Thursday, January 30, 2014

Malaysia Inflation Cranks Up

Bank Negara Malaysia is expected to keep the overnight policy rate (OPR) un¬changed at its Wednesday’s meeting. This is despite the fact that December consumer price index (CPI) inflation rose to 3.2%, the highest reading since
November 2011, which puts the real policy rate squarely in negative territory. As a result, rate hike expectations have emerged. The three-month Kuala Lumpur interbank offered rate (KLIBOR) recently spiked to about 3.32% before stabilising at 3.29%.
While inflation will stay above the 3.00% level in the coming months, it is largely due to the low base last year as well as the one-off fuel price hikes. Once the effect wears off, inflation is likely ease below 3.0% again to about 2.5% by September this year.

The central bank does not have a track record of tightening mon¬etary policy every time inflation rises above its policy rate. If Bank Negara Malaysia wanted to pre-empt the higher inflation after the fuel price hikes, it would have tightened at its last policy meeting in November. September’s inflation reading available prior to the policy meeting had already picked up to 2.6% on-year, up from 1.9% the month before.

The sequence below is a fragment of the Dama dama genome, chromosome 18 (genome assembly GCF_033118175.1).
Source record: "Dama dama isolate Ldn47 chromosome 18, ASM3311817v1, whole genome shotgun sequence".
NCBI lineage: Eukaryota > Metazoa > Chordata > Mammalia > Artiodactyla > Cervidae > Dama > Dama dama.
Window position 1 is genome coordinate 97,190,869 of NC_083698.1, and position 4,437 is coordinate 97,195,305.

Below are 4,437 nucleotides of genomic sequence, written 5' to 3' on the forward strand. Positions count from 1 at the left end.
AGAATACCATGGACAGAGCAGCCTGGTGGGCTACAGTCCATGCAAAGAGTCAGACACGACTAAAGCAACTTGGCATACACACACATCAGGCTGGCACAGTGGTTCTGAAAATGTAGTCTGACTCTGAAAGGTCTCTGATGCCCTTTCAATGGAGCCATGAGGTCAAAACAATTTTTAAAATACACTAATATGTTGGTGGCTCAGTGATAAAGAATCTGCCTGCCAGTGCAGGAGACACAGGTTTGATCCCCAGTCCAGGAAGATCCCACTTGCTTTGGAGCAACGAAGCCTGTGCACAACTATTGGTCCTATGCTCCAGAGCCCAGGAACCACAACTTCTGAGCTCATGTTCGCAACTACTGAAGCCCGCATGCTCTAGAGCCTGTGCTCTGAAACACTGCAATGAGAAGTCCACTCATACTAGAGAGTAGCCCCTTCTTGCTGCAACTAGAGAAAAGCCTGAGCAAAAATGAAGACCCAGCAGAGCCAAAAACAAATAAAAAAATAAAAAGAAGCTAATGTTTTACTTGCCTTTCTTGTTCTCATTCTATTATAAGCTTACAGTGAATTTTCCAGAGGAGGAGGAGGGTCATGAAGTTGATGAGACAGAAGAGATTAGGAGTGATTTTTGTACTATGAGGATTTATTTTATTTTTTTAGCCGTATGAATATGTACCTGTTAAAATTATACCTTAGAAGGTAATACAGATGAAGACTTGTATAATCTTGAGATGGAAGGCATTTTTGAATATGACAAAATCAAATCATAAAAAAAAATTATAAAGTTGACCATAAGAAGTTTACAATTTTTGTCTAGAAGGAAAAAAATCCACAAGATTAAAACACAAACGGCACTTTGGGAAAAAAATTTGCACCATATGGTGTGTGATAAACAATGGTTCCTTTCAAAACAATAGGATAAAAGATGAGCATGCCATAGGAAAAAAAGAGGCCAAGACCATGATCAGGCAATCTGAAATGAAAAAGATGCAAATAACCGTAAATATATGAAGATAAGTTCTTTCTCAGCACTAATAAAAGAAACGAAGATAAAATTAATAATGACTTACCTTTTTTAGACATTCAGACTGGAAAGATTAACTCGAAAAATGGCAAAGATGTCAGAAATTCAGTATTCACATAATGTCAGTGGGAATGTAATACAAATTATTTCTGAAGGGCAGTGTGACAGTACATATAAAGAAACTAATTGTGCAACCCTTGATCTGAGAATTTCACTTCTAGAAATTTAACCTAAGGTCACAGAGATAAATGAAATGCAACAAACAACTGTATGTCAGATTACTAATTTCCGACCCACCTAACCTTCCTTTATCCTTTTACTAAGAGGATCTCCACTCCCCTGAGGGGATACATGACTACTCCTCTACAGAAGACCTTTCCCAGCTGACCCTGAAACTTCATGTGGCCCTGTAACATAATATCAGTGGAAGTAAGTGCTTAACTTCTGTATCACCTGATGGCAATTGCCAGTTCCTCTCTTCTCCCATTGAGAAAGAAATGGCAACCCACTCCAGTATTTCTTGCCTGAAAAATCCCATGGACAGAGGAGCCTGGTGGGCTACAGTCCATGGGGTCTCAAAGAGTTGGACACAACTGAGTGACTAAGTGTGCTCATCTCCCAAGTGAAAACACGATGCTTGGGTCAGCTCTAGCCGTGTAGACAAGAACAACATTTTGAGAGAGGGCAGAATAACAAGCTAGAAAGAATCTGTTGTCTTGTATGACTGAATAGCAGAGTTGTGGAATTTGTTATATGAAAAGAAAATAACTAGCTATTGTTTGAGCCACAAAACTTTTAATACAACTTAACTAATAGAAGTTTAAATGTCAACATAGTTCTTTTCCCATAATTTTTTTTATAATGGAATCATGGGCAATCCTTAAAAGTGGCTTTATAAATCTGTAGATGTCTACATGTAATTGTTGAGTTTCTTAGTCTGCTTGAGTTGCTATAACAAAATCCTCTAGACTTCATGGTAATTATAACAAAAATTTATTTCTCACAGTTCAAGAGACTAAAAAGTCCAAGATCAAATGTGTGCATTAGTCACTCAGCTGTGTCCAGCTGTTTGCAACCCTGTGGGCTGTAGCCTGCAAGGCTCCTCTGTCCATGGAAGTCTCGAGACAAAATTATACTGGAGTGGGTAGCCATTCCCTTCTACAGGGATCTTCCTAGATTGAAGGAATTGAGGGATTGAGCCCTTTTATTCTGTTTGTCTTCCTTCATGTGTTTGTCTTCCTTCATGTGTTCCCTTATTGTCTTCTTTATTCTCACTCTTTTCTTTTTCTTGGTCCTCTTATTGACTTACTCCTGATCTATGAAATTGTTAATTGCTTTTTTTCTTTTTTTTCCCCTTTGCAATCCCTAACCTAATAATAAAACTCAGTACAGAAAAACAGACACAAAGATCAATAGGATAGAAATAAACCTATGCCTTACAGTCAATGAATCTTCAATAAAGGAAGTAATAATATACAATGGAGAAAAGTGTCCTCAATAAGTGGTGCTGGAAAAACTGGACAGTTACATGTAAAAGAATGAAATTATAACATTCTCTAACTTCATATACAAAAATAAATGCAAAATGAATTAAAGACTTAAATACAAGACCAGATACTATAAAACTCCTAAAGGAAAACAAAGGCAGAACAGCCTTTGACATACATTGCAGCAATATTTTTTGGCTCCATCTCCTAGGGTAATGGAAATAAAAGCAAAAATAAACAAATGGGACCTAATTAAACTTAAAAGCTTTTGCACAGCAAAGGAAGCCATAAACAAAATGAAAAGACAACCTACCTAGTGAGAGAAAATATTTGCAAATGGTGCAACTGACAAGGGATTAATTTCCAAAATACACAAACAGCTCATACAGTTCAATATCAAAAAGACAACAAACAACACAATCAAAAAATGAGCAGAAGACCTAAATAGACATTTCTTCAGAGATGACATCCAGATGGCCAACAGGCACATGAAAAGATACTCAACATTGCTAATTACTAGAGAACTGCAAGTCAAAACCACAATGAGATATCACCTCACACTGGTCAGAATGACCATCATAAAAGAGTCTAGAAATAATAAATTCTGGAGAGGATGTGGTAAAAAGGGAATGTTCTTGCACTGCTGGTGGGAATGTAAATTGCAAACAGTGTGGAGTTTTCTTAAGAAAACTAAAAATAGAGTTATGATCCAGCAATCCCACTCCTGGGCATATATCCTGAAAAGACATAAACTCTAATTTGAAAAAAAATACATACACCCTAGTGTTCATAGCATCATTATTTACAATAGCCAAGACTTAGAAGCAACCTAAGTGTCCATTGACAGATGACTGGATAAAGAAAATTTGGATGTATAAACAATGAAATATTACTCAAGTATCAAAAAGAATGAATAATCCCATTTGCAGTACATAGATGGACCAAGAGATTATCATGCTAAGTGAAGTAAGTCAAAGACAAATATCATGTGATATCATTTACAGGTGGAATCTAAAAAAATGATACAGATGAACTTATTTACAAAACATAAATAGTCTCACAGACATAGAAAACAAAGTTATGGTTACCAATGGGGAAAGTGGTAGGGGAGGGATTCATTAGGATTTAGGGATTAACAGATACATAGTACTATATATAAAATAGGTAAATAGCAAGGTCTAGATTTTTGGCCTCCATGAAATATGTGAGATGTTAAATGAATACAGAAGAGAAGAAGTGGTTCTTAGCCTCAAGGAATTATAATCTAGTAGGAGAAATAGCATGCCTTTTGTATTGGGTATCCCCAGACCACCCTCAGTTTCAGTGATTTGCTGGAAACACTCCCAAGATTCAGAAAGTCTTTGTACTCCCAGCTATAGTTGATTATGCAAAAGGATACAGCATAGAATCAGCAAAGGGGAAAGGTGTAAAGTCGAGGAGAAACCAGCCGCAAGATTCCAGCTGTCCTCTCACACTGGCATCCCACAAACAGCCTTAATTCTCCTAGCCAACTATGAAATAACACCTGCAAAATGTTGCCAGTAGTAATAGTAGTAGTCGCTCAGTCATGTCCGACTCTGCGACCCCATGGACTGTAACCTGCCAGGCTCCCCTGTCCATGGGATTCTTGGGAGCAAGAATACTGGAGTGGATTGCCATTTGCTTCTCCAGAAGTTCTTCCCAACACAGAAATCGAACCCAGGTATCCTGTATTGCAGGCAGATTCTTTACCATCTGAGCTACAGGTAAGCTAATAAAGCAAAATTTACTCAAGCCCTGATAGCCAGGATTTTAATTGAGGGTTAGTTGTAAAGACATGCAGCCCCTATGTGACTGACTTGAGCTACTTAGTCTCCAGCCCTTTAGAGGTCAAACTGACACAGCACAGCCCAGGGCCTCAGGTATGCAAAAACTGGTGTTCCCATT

Neither are there any pressures to hike rates from the growth front. While head¬line GDP growth improved marginally to a seasonally adjusted annual rate of 6.9% on-quarter in the September quarter from 6.5% in the previous quarter, growth in domestic demand moderated to 8.6% from a ro¬bust 12.1% during the same period. According to leading indicators such as the business and consumer sentiment indexes from Malaysian Institute Economic Research, domestic demand is likely to grow at an even slower pace go¬ing forward.
Finally, the output gap analysis does not suggest a significant build-up in domestic inflationary pressure. Although the output gap turned positive to 0.9% of GDP in the September quarter, it is not anywhere near the strong levels that triggered rate hikes in the past.

In short, monetary policy is likely to tolerate negative real policy rates in the coming months. The central bank will balance policy between the short-term rise in inflation from the fuel subsidy cuts and the medium-term moderation in domestic demand growth.
The easing in domestic demand will have a cooling effect on inflation. Hence, we maintain the view for the central bank to keep the OPR at the current level of 3.00% for the rest of the year.